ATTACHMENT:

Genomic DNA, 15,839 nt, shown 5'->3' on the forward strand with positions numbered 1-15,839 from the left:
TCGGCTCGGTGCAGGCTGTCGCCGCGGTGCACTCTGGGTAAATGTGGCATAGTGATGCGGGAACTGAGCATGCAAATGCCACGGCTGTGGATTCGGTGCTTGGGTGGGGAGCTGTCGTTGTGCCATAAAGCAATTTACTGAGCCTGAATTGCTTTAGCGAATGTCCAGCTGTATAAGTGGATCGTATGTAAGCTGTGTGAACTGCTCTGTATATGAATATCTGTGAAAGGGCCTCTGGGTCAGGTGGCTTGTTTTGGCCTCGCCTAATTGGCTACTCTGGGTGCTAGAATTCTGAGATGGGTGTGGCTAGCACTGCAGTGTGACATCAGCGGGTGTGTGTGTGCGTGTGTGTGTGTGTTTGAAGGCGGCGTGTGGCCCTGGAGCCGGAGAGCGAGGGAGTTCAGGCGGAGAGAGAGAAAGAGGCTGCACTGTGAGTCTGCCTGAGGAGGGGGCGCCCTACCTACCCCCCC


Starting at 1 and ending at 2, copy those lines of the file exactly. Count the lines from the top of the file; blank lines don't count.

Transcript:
Genomic DNA, 15,839 nt, shown 5'->3' on the forward strand with positions numbered 1-15,839 from the left:
TCGGCTCGGTGCAGGCTGTCGCCGCGGTGCACTCTGGGTAAATGTGGCATAGTGATGCGGGAACTGAGCATGCAAATGCCACGGCTGTGGATTCGGTGCTTGGGTGGGGAGCTGTCGTTGTGCCATAAAGCAATTTACTGAGCCTGAATTGCTTTAGCGAATGTCCAGCTGTATAAGTGGATCGTATGTAAGCTGTGTGAACTGCTCTGTATATGAATATCTGTGAAAGGGCCTCTGGGTCAGGTGGCTTGTTTTGGCCTCGCCTAATTGGCTACTCTGGGTGCTAGAATTCTGAGATGGGTGTGGCTAGCACTGCAGTGTGACATCAGCGGGTGTGTGTGTGCGTGTGTGTGTGTGTTTGAAGGCGGCGTGTGGCCCTGGAGCCGGAGAGCGAGGGAGTTCAGGCGGAGAGAGAGAAAGAGGCTGCACTGTGAGTCTGCCTGAGGAGGGGGCGCCCTACCTACCCCCCC